More than 10% of the Latin American population suffers some type of disability. This situation requires the creation of public and private spaces and facilities that are accessible to all.
A group of IDB experts in public transportation, urban development and social development recently devised operational guidelines on accessibility in urban development projects with universal design principles. They focus on creating access to public environments for all persons, independent of their physical and sensory characteristics.
The idea of access for all is not new. In many developed countries, the use of the universal design in both public and private spaces is very common. Universal design accommodations may include installing pedestrian ramps, low platforms, alternative trips, tactile directional signaling, point-of-reference floors, public phones at a maximum height of 5 feet, among other solutions. In Latin America, experts already have noticed certain advances in this area, but they are not enough, they pointed out at a seminar held at the Bank's headquarters.
Among the successes, experts pointed to the case of an innovative system of urban public transportation in Brazil. The case has brought international recognition to the Brazilian city of Curitiba and is often offered as a prime example of social inclusion. The city successfully implemented universal design in its public transport system, namely because the doors on its metropolitan trains and buses are lowered after stopping for passengers, so there's no need to climb a staircase to get in.
Other countries also provide accommodations for people with disabilities. For example, in Argentina, regular buses include low platforms, while in Bogotá, the National Museum of Colombia offers models such as figures in relief and texts in Braille, that can be utilized by blind persons.
The need to address universal design issues is often discussed interchangeably with the need to provide opportunities for persons with disabilities, but experts point out that this association is mistaken. The goal of universal design is really to provide opportunities for all, including elderly people, pregnant women, obese people, as well as people carrying large loads or pushing baby strollers.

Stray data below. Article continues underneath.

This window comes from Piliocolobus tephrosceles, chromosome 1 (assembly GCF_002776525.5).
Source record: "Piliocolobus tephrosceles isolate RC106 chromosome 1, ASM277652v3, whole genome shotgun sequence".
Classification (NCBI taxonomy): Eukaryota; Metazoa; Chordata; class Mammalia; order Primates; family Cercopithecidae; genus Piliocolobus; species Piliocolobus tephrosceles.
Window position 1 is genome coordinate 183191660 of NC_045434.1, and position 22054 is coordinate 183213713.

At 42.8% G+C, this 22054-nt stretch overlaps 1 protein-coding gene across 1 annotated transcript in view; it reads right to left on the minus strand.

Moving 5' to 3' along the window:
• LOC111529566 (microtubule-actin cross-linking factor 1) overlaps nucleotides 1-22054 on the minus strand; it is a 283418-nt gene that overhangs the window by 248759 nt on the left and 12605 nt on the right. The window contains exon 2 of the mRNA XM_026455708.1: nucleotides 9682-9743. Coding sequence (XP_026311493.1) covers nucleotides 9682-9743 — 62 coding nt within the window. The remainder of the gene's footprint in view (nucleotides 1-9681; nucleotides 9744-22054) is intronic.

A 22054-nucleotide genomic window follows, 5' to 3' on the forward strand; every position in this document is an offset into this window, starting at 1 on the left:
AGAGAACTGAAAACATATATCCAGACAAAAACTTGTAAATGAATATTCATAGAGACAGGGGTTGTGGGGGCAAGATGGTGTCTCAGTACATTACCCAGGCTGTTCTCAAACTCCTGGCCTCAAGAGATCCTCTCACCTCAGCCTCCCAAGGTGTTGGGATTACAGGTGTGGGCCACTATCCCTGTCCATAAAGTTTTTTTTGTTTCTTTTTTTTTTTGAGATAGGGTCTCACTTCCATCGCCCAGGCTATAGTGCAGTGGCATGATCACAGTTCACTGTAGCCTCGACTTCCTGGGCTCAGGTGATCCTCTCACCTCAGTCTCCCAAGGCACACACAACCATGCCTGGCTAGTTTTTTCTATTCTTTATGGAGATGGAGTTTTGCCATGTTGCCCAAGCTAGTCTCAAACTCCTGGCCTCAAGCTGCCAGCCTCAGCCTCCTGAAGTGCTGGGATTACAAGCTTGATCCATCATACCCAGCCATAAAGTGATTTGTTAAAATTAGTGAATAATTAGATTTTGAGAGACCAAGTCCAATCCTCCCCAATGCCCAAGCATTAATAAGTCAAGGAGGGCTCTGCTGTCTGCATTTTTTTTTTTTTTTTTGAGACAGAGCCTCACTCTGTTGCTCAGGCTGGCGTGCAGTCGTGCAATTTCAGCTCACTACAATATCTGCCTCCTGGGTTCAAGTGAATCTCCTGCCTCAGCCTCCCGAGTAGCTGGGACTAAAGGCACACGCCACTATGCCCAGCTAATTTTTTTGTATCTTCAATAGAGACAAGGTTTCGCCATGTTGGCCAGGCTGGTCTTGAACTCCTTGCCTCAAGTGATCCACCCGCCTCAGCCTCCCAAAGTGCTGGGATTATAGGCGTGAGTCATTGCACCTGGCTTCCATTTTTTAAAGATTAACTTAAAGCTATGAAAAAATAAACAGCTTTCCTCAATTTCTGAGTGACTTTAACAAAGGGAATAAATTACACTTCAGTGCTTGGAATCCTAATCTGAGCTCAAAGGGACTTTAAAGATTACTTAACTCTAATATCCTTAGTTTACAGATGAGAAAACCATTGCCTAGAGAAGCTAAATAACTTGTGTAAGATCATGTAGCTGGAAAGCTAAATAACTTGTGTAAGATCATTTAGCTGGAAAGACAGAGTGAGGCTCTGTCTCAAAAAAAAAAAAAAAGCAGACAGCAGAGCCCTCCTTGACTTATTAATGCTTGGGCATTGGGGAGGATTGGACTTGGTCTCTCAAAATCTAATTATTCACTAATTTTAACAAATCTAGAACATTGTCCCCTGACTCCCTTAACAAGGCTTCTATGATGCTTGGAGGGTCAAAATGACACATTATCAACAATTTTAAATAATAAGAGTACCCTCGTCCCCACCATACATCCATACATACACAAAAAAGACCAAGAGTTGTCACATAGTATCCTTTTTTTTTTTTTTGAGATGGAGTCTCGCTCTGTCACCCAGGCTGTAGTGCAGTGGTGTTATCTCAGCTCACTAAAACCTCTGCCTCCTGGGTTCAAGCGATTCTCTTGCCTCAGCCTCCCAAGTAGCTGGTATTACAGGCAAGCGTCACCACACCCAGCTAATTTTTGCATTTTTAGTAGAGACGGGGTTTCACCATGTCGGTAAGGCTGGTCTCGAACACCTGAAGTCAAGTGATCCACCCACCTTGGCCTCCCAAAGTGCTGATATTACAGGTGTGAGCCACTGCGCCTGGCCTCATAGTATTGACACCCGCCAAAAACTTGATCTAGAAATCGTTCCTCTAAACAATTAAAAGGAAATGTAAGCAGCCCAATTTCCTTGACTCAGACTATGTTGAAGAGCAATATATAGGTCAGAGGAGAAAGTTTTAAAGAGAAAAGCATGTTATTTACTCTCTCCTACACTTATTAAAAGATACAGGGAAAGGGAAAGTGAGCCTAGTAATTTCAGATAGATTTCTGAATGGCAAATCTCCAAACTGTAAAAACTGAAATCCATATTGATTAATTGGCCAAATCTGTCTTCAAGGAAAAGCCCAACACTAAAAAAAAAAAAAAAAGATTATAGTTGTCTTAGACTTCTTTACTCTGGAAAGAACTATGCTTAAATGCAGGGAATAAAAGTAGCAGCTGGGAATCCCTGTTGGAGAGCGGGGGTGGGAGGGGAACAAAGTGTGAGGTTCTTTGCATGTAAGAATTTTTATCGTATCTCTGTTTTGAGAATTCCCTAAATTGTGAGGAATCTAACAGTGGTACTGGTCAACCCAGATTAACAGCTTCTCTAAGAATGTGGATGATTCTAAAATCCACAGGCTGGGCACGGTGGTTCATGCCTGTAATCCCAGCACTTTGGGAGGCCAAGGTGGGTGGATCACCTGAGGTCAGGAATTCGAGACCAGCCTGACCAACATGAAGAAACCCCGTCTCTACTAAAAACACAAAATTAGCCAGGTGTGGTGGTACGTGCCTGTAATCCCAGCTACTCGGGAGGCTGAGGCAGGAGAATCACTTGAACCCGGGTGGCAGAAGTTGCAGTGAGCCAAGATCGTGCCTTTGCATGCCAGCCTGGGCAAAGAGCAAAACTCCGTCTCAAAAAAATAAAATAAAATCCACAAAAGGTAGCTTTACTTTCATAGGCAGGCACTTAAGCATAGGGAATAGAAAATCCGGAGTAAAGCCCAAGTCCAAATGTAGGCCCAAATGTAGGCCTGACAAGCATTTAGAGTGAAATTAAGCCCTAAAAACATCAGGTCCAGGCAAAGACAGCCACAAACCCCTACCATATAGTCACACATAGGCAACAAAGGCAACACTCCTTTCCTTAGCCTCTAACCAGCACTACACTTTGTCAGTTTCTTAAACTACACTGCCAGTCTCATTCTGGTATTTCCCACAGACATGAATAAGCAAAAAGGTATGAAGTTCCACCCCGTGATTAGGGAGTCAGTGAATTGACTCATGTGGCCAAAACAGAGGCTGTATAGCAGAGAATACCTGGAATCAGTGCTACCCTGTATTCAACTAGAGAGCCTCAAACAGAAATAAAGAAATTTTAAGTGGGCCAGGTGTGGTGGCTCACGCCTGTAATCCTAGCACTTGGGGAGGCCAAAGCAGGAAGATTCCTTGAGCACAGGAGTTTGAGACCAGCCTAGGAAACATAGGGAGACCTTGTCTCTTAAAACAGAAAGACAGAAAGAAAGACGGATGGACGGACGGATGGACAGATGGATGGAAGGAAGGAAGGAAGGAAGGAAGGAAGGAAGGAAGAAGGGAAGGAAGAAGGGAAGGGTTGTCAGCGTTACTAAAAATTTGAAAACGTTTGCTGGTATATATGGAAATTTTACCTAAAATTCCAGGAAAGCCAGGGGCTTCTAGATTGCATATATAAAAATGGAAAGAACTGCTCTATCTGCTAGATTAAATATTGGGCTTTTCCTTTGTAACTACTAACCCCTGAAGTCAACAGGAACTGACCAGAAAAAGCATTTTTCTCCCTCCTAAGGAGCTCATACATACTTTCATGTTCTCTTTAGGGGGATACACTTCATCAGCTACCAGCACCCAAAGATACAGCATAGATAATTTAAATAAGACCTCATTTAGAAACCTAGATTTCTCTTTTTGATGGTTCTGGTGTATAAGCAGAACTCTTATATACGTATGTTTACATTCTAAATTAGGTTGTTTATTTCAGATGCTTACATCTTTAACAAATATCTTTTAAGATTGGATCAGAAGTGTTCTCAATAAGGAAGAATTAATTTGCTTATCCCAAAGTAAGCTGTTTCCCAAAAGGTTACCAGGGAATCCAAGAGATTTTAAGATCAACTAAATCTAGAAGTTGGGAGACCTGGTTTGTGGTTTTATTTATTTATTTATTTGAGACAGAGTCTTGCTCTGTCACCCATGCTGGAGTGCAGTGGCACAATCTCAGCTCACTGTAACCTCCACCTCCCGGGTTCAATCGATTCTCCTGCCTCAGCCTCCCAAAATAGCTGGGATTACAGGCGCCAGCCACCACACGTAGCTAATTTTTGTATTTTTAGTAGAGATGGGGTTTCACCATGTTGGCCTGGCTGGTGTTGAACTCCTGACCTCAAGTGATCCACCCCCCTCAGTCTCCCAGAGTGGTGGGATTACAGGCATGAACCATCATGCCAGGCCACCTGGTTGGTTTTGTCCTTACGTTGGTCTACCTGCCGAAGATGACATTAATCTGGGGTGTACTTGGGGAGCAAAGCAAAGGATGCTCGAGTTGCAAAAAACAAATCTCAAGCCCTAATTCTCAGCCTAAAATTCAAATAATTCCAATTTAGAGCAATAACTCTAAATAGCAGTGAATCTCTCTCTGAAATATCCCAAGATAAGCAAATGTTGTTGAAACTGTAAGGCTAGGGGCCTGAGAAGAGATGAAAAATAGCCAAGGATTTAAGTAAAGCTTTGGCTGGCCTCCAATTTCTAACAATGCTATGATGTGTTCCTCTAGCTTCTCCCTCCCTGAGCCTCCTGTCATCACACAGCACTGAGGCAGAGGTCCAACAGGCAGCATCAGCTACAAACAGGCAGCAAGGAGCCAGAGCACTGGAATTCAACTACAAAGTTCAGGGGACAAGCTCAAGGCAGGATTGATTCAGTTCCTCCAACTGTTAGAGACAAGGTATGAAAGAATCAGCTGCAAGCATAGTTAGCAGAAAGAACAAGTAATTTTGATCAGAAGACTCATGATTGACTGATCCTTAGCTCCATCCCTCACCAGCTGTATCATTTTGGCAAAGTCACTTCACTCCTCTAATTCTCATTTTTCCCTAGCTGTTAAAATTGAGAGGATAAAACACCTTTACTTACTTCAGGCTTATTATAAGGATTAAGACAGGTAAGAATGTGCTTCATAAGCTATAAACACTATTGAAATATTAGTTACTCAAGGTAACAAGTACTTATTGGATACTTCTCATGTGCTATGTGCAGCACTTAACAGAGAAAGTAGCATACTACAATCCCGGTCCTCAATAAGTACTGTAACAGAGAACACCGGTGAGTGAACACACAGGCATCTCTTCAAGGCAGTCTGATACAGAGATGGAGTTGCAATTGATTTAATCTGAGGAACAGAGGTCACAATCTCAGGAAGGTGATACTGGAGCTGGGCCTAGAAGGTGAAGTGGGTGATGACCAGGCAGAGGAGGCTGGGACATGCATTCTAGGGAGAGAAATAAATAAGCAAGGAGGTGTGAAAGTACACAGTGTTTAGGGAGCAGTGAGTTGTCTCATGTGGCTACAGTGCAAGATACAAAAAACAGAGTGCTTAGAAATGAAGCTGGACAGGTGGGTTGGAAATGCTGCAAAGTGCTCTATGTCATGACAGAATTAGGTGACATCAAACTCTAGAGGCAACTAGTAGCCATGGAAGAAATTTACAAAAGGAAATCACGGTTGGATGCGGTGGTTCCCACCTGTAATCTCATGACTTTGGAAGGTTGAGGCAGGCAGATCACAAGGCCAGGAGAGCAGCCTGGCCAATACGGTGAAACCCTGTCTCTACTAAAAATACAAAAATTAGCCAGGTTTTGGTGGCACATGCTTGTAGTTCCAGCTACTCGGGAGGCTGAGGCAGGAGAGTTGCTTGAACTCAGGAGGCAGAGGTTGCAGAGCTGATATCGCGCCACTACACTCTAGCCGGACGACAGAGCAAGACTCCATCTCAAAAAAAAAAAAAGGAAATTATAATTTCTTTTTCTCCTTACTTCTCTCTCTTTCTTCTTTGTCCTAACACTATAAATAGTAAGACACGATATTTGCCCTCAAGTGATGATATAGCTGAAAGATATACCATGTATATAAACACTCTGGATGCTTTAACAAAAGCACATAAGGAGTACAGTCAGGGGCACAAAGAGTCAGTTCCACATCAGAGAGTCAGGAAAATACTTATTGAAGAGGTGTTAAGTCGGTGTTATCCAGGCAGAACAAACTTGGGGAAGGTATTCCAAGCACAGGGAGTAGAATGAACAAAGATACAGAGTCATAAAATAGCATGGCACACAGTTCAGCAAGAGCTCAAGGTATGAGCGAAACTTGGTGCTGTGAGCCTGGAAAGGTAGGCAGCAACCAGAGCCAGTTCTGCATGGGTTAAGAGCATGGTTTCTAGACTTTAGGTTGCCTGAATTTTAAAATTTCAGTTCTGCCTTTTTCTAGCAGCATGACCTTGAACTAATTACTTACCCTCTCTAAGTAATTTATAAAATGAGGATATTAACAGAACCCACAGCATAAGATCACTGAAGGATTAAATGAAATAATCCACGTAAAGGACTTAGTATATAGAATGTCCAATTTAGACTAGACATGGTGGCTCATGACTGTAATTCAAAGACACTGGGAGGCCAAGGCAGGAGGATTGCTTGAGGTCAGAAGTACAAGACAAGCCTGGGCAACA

Although people with disabilities are most affected, because without access to services and public goods they do not have the same opportunities to receive education and work, everybody benefits if they can use public transportation and contribute to social and economic development.
Also, many people that have family members with disabilities sacrifice significant amounts of time that could have been used in productive activities in order to stay home to care for those family members. And this situation has a bigger impact on the economy. In fact, inaccessibility exacerbates the vicious cycle of disability and poverty because it makes it impossible for disabled people to gain access to work, which in turn generates unemployment and reduces a family's income.
The experts suggesting universal design also emphasized the importance of implementing policies that recognize accessibility as a vital topic for social inclusion. “Policies are not enough if there is no physical accessibility,” pointed out Wanda Engel, IDB Chief of Social Development.
The guidelines seek to establish technical standards, to implement universal design in urban development projects and to boost social conscience on the matter. They also suggest taking accessibility into account in designing IDB programs in urban development, housing, transportation and other sectors, and including accessible elements when designing mechanisms for public use.
The guidelines specify the principal design points of these programsand aim to attain inclusive development based on diversity and autonomy.
According to José Brakarz, a specialist in social development and one of the editors of the guidelines, there is a need to go beyond the good intentions; actions are what is needed, and the guidelines are intended to increase knowledge and management in this area. “Any investment made a priori is extraordinarily economical a posteriori, because adapting costs much more.” As an old saying suggests, the specialist indicated, “the cornerstone is the most important.”